In 1974 Arafat received a standing ovation at the UN after delivering this statement: “I come to you bearing an olive branch in one hand and a freedom fighter’s gun in the other. Do not let the olive branch fall from my hand.” The proposition to pursue peaceful negotiations in exchange for a Palestinian homeland was a turning point for the leader. But not everybody agreed to lay down their arms and Arafat’s entrance onto the diplomatic stage split the PLO.
Later Arafat would go on to take part in a number of peaceful negotiations, most notably the Oslo Accords of 1993, from which the new governing body the Palestinian Authority (PA) emerged. He was elected President in 1996, but at the same time Fatah’s attempt to revive themselves as a political party is said to mark the beginning of his party’s decline. Arafat was accused of corruption and nepotism. Through the accords Arafat failed to secure the right of return for Palestinian refugees and settlements were mushrooming, which went against the very heart of his struggle.
It is said that Arafat took no time off, proclaimed to be married to the cause and adopted at least 28 sons and daughters of martyrs. But at 61 he changed his mind and wedded 27 year-old Suha Daoud al-Tawil, his economic advisor and the daughter of a prominent PLO activist. Suha now lives with their only child, Zahwa, in France on a PA pension of £8,450 a month.
Arafat has been described as a courteous, courageous and kind leader albeit one with a bad temper who enjoyed watching cartoons and drinking tea with honey. He was a non-smoker though would sometimes take up the habit as part of his disguise.
In interviews Arafat wore his olive green military uniform and always donned his famous kaffiyeh, the Palestinian headdress. He would frequently respond to questions he didn’t like with: “you have to be very accurate when you speak with Arafat;” an indication he was sick of the western media and their coverage of the Palestinian issue, or someone who simply did not like criticism.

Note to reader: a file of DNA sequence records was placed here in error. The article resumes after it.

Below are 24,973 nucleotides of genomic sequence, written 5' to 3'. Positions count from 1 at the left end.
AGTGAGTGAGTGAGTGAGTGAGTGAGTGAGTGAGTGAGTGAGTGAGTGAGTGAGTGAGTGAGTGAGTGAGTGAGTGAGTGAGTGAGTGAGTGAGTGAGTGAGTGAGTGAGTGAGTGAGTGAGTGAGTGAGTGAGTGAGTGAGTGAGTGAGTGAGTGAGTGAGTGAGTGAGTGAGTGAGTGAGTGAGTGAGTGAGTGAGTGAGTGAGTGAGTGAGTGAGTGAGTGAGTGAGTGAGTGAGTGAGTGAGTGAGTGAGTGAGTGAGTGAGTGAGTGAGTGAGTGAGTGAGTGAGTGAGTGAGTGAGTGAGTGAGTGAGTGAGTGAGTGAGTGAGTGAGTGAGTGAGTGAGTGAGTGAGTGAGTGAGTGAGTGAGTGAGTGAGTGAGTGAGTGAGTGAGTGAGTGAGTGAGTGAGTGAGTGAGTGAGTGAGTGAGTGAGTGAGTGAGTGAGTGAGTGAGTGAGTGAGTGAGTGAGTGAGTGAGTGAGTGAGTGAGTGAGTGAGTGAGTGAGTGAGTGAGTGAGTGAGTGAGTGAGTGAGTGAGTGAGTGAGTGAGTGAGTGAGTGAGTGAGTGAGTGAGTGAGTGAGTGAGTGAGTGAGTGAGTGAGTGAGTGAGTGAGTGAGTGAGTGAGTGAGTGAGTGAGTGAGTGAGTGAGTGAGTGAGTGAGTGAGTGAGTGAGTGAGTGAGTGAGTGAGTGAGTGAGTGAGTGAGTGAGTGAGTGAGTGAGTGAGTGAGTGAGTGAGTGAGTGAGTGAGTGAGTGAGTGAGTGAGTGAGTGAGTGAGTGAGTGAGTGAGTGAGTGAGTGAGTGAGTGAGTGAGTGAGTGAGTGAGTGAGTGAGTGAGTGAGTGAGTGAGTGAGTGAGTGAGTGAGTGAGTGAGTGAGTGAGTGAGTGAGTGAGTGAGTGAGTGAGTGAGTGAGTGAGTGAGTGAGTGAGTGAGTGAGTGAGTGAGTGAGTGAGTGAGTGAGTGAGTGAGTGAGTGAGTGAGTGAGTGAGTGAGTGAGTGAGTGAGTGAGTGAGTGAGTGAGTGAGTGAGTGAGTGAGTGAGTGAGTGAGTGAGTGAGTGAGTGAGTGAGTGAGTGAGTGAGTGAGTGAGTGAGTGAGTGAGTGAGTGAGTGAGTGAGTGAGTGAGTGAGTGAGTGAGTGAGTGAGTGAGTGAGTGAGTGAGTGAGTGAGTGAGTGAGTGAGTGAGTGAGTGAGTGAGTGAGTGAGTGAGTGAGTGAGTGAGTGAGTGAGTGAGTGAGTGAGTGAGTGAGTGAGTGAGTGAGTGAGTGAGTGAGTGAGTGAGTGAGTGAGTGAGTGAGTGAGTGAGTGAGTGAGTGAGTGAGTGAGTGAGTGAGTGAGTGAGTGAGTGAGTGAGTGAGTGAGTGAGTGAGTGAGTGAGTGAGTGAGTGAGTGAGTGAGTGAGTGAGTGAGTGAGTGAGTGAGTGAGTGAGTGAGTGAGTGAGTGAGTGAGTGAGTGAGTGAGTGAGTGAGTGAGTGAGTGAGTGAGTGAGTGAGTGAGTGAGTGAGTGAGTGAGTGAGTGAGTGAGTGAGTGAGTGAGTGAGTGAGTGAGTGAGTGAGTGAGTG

Arafat spent his last days virtually under house arrest by Israeli troops. In this interview with CNN’s Christine Amanpour, March 2009, Arafat is speaking from his compound in Ramallah, which is surrounded by and being fired upon by Israeli troops. He becomes agitated at a series of questions he believes cover up the “terrorist activities of the Israeli occupation” and hangs up the phone. Later that same year Israeli bulldozers would destroy these same headquarters whilst the leader and 200 of his comrades were hiding in one of the wings.
Following a meal in October 2004 Arafat became ill with nausea, vomiting and abdominal pain. One month later he was dead. An investigation by Al-Jazeera led to the exhumation of Arafat’s body in 2012 and a subsequent scientific investigation. Commenting on the findings forensic investigator David Barclay said: “Based on my decades of experience and the evidence before me, I have no evidential doubt that a lethal dose of Po210 was administered to or ingested by Arafat in 2004, and that it caused his death.”
Israeli authorities would not permit Arafat to be buried in Jerusalem so a state funeral was held in Egypt before his body was flown back to be buried in Ramallah. Unlike Nelson Mandela Yasser Arafat was never exonerated of the title ‘terrorist’, but when he was alive the leader himself said: “Whoever stands by a just cause cannot possibly be called a terrorist.”